T is for Transportation. We took several ferries, and rode the bus, a monorail, and a trolley. It was great fun to take the Bainbridge-Seattle ferry, seeing lots of sailboats, container ships, and even some jellyfish!:

U is for Unusual. We did many unusual things (for us), including staying up late, eating fried clams, watching movies, and playing with light-up light sabers on the Fourth of July:

V is for Volcano. Anthropapa and I scouted out Mount St. Helens National Monument on our way home. Yet another awe-inspiring mountain! I’ve always been interested in geology, and we both clearly remember the 1980 eruption (Anthropapa even remembers the ash fall in Montana). The visitor center has some great displays, and a rather frenetic film, but the star of the show is the mountain herself. Pictures really do no justice in this case:

W is for whirlpool. One day we noticed these beautiful water forms as the ferry left the terminal:

X is for eXciting! For the kids, even simple things were so very thrilling. Grammy took them fishing off the nearby dock several times. The first time, Napoleona almost immediately caught a sand shark! She couldn’t keep it (all six-gilled creatures must be released back) but was so amazed at herself. She and SillyBilly went on to catch several sculpin. Unfortunately, though they are edible, they are almost all head. Nobody wanted togut and clean them! They might look calm and cool, but really they were quite thrilled:

Y is for Yikes! As Anthropapa and I left Seattle on the ferry, we noticed this boat following us, resplendent in jaunty red and accented by a machine gun! The public address system notified us a few minutes later that this was a routine Coast Guard escort. Hmmm. Funny that we hadn’t seen one before! One time we watched the boat almost stop to intercept a sailboat that was unwisely heading toward the ferry. They wisely turned away, as I’m sure they noticed the nice man with the big gun out front:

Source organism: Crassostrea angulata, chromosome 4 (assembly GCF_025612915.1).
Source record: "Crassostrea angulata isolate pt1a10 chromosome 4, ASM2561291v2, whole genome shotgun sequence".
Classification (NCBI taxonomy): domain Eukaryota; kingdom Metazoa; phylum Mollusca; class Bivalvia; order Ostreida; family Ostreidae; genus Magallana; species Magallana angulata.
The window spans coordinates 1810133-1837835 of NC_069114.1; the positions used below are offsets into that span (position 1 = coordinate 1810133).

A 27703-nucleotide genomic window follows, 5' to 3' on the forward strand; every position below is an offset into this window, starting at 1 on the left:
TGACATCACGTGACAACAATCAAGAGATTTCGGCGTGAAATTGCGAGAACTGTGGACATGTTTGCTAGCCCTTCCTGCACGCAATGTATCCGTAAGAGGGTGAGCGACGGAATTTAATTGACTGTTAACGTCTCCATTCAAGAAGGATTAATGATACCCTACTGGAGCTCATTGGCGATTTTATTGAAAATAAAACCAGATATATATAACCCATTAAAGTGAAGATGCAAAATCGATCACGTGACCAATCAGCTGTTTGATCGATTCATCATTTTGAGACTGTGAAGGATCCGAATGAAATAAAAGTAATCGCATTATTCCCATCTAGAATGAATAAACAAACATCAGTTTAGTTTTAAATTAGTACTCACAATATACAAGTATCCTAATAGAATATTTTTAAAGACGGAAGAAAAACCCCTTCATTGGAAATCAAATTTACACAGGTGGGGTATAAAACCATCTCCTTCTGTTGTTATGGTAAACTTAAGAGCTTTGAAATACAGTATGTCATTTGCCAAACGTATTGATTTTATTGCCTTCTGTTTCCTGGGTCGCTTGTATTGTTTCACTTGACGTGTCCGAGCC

Z is for blast Zone. The ridge where the Johnston Ridge Observatory now sits across from Mount St Helens was directly in the path of the pyroclastic flow in the 1980 eruption. It’s hard to conceive of that much earth moving so fast and so far. These trees, several feet in diameter, were simply snapped off at the base by the force of the blast:

And if you’ve read through all this, you deserve an award 🙂

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Filed under art, Books, Family, Food, friends, Napoleona, Nature, papa, play, Science, Silliness and Mayhem, SillyBilly, travel

Darwin, Gradually

Having finally finished the unpleasant book about psychopathic killers, I have gone back to finish editing a series of essays about Charles Darwin. 2009 is the 200th anniversary of Darwin’s birth, so he’s being feted and written about left and right.

This evening Anthropapa came across this bit of artwork, which is very funny and fits so nicely with my current project:

By Mike Rosulek, buy it at http://www.zazzle.com/darwin2009

By Mike Rosulek, buy it at http://www.zazzle.com/darwin2009

Evolution is in the air right now. There’s my editing project, of course.

And then there’s the state of Texas. The public school science curriculum standards have been amended by the state board of education to require that students consider “all sides of scientific evidence.” Hey, that’s what the scientific method is all about, right?

I’d be a wee bit more supportive of Texas’s standards on critical thinking if it weren’t for the fact that it seems clear that what the NY Times so delicately calls “social conservatives” on the board are trying to push their avowedly creationist agenda into the curriculum, by systematically deleting references to such things as the specific age of the Earth from the science standards.

It is also certainly troubling that potentially, “publishers will have to include criticism of evolution if they want to sell science textbooks to Texas schools,” when essentially the only criticism of evolution is intelligent design (which as a religious belief, is lacking in the scientific evidence the board wants students to consider!) Texas is such a huge market for textbooks that their decisions affect textbook publishing as a whole in the US.

On the other hand, I wish scientists criticizing the board’s decision would be at least acknowledge that analysis, questioning, and not accepting estimates as fact are all part of critical thinking. Sure, Southern states (and, oddly, Pennsylvania) have a history of creationists trying very hard to use the idea of “balance” or “equal consideration” to get their beliefs taught in schools. But in the end, embracing the scientific method does not mean checking criticism at the door and accepting anything dogmatically.

(And if you’re wondering, I don’t believe in a “young Earth” but I do believe in a creator. I also believe that creator may very well have also set the processes of evolution in motion for his or her own purposes. However, I won’t support teaching any of that in public schools.)

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Filed under Books, editing, Rants, Religion, School, Science

SillyBilly’s Science Project